Simplifying the ‘Collaborators’ debate.
When I was a kid, a group of boys amongst a great lot was selected to present morning prayer in our school. The boys were always reluctant to stand up and recite the prayers but with the eyes of teachers focused on them, they would do it. They would pretend to be cool and energetic, overcome every hint of laziness they carried. Their faces showed it all. To save everyone from the wrath of teachers, they sacrificed their shy and lazy nature.
“Writing is prayer,” wrote Franz Kafka. The most pejorative element of writing is the haste any thinker puts into operation. Emotions, thoughts, conceit, anger, prejudice- put together may advance the nastiest blow to the field of literature. In literature, we humanize things. We do not judge, we put forward perspectives. A real writer while drawing ink on paper forgets his religion, ego, and even gender. The quest is not for the enforcement and glorification of the writer’s own beliefs but for the resolve of the greater cause of humanity.
After the selection of Kashmiris in the Indian Administrative Service, a hot debate is on table in Kashmir. It is easy to tag anyone a collaborator and unemployed youth in the valley can be seen defining ways for new boys to follow in order to pursue their careers. In the discussions around social media and newspapers in Kashmir, most people are belligerent. The saner voices lose their sanity in the hullabaloo of distracted narcissism.
Personal choice is an utmost fraction of the concept of freedom. We choose our food, we choose our rulers, we choose our dress, and we choose our most cherished goals. But how to choose our profession and what to choose as our profession: Should that be a matter of question? Kashmir is the unkind place on earth. Through the chaos of occupation, state structure, societal structure, a loosely defined morality, there is not as much of opportunity for the youth. The debate, however, is whether choosing administration as profession in Kashmir is an act of collaboration. The ordinary argument is that the IAS/KAS officers are the builders of occupational structures of India in Kashmir. By that count, almost all the population in Kashmir is ‘collaborator’. A teacher working in a government school, a professor working in a university (state or central), an ordinary government officer, and a person working in media, etc; how do we define their status? Do they also qualify to be traitors? Plus, the MLA working in the assembly whom we choose as our ruler, how do we rate him in the scale of traitors? Have we ever bothered to question the integrity of ‘our leaders’ who sell us fake promises while in power and keep us in the paranoia of Kashmiri Nationalism while in opposition. We never question the ‘embodiment of lies’ they have made out of the power structure in Kashmir. Introspect you must. The boys qualifying for different opportunities are not traitors. Traitors are those who sell us fake promises and yet we vote them to power. Therefore, this is to the saner minds: Cracking IAS/KAS is not an act of collaboration. It is simply about choosing a profession.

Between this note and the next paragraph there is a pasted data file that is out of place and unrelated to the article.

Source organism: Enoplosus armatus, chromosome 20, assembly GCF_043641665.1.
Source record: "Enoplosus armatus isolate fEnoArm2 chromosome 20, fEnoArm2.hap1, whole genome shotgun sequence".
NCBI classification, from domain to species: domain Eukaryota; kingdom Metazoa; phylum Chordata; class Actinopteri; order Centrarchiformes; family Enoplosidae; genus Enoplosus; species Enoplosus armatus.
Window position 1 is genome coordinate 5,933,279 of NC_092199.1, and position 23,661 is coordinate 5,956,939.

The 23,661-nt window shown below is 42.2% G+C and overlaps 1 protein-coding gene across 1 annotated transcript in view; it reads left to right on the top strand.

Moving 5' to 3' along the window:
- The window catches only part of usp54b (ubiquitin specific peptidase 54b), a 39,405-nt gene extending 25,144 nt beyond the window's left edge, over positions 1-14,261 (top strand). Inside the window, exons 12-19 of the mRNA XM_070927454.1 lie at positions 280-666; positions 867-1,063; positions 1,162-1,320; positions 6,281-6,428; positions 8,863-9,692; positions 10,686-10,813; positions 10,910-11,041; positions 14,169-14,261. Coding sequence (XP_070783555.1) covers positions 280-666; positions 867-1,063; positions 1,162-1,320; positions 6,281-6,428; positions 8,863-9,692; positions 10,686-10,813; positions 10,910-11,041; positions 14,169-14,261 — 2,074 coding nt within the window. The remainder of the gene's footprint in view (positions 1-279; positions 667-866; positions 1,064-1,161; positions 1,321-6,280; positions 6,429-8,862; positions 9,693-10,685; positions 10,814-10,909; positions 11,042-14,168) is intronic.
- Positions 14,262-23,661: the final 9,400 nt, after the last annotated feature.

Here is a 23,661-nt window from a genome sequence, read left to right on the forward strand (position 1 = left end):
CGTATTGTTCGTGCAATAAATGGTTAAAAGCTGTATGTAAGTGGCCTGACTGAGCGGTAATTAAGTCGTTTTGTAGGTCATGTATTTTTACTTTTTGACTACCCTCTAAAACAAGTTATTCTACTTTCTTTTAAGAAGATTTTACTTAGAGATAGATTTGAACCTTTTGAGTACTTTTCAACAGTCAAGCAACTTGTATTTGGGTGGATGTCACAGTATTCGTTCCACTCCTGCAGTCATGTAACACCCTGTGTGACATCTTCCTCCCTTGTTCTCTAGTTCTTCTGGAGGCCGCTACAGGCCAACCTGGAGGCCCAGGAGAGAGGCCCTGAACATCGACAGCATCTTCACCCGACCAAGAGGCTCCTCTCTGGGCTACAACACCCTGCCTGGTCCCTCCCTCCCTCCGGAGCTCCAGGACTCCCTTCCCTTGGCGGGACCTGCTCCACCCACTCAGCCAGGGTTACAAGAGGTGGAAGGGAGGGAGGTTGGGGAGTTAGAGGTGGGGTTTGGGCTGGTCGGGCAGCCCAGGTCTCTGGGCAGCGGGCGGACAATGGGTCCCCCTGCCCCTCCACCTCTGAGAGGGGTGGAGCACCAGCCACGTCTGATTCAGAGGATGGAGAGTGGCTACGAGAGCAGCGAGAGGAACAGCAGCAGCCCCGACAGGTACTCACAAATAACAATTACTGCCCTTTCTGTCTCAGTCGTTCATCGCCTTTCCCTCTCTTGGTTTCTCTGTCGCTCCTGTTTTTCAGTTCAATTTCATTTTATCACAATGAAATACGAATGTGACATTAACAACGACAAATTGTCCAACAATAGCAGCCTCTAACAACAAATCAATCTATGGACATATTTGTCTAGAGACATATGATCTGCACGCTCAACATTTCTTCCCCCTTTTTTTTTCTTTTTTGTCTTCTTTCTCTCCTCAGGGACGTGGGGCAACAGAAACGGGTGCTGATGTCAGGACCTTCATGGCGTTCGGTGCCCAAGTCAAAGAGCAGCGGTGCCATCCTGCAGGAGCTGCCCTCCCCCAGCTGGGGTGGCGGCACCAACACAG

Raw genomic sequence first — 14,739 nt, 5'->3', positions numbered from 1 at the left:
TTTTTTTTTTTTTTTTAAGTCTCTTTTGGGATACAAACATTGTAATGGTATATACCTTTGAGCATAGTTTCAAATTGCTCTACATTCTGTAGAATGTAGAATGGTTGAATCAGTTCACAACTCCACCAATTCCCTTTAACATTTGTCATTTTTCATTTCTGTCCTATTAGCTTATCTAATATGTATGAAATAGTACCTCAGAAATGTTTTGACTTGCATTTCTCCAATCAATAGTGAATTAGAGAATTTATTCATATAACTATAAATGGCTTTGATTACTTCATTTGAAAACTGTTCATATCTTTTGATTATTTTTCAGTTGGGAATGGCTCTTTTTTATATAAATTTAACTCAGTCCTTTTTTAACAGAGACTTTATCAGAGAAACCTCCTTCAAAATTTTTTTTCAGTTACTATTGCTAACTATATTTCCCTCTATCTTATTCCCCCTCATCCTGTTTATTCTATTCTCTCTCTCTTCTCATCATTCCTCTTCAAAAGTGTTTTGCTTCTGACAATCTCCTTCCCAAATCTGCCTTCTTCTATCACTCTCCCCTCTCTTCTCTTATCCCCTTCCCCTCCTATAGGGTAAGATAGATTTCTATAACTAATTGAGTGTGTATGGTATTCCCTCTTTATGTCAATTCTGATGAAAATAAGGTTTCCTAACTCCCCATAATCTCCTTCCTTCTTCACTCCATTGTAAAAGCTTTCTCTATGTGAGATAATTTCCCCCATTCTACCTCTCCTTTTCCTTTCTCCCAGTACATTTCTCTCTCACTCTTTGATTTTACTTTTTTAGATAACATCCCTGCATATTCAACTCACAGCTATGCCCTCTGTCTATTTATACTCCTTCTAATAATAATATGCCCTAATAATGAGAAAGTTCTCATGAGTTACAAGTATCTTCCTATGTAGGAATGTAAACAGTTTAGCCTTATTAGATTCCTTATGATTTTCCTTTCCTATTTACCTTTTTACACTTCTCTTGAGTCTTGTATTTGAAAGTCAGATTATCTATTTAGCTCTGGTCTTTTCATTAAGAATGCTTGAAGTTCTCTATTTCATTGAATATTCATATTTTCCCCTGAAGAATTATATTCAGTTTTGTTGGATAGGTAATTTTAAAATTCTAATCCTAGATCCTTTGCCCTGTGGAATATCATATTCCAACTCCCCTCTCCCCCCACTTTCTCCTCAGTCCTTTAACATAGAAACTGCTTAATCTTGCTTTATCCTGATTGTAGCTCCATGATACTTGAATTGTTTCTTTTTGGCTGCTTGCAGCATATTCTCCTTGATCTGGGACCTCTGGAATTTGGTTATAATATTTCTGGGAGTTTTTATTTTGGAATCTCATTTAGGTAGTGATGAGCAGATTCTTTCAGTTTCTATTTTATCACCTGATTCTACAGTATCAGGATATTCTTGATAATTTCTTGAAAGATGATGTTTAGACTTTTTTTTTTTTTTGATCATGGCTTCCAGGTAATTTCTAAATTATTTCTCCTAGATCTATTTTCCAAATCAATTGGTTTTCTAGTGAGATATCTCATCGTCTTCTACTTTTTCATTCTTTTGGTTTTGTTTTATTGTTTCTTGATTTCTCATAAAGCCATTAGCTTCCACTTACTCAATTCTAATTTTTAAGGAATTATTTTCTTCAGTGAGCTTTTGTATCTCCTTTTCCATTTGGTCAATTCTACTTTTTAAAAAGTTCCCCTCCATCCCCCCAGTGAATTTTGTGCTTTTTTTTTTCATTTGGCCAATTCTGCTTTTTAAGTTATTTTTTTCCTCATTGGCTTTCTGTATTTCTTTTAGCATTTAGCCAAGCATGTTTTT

While the debate was on, Shah Faesal, a Kashmiri medico turned administrator wrote an article ‘Till Azadi Comes’ carried by The Indian Express some days ago. Seemingly, the article was a result of the ‘pejorative element of writing’ I have discussed above in this piece. He writes, “Resistance is not politics. It is not war. It is not about writing poetry…It is about living with grace and dignity, preserving heritage, eliminating corruption, about reporting truth…” But I tell him: Resistance is politics. It is war. It is about writing poetry. It is that chant, the memory that will never fade away- Asi yaar deti na, lakchaar deti na, dildaar deti na, teli kyazi yeni-Azadi. Yes, resistance is about writing poetry. If resistance is about living with grace and dignity, have not we lost that dignity a long ago? Has not our dignity been put to challenge time and again? If resistance is about preserving culture, are not we the worst victims of cultural aggression caught between the ghosts of ‘Indianisation’ and ‘Pakistanisation’? Remind you, corruption has been put into our blood and it may take decades to recover and the organization will never work in Kashmir. They are occupied minds all set to take chances, “caught between the horrors of armed conflict and the unpleasantness of elitism”. The truth has been distorted by the same state structure, time and again; the recent case being that of the Handwara girl. Lastly, it is a matter of great curiosity how the author defends his statement, “Qualifying for the civil services is also an act of resistance.” It will be immature to interpret this statement, but as a matter of sense, he may be talking of the resistance an officer may take on while fighting corruption and nepotism. But is not honesty a basic principle of life, which every person, employed or not, should follow. Why do we need to glorify civil services this way?
P.S: Narratives may differ but reality can never be suppressed. We do not need to alter the Kashmir narrative while defending our position. A person chooses his profession simply as an act of choice.